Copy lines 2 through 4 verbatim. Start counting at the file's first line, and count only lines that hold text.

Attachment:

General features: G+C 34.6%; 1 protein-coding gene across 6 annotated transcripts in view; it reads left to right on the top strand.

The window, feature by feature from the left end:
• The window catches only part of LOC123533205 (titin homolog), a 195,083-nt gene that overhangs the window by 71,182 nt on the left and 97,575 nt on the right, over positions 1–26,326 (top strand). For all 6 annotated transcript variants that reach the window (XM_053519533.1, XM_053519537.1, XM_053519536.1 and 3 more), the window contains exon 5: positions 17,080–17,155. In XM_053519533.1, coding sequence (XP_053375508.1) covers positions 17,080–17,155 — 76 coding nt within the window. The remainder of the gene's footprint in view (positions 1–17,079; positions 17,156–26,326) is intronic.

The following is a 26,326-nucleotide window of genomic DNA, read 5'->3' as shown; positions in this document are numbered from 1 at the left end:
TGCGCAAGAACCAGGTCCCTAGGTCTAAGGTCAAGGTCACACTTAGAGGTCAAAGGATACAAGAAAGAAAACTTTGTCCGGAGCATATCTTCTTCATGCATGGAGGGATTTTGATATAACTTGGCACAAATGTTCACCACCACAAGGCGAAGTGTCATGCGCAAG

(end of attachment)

The window, feature by feature from the left end:
• The window catches only part of LOC123533205 (titin homolog), a 195,083-nt gene that overhangs the window by 71,182 nt on the left and 97,575 nt on the right, over positions 1–26,326 (top strand). For all 6 annotated transcript variants that reach the window (XM_053519533.1, XM_053519537.1, XM_053519536.1 and 3 more), the window contains exon 5: positions 17,080–17,155. In XM_053519533.1, coding sequence (XP_053375508.1) covers positions 17,080–17,155 — 76 coding nt within the window. The remainder of the gene's footprint in view (positions 1–17,079; positions 17,156–26,326) is intronic.

The following is a 26,326-nucleotide window of genomic DNA, read 5'->3' as shown; positions in this document are numbered from 1 at the left end: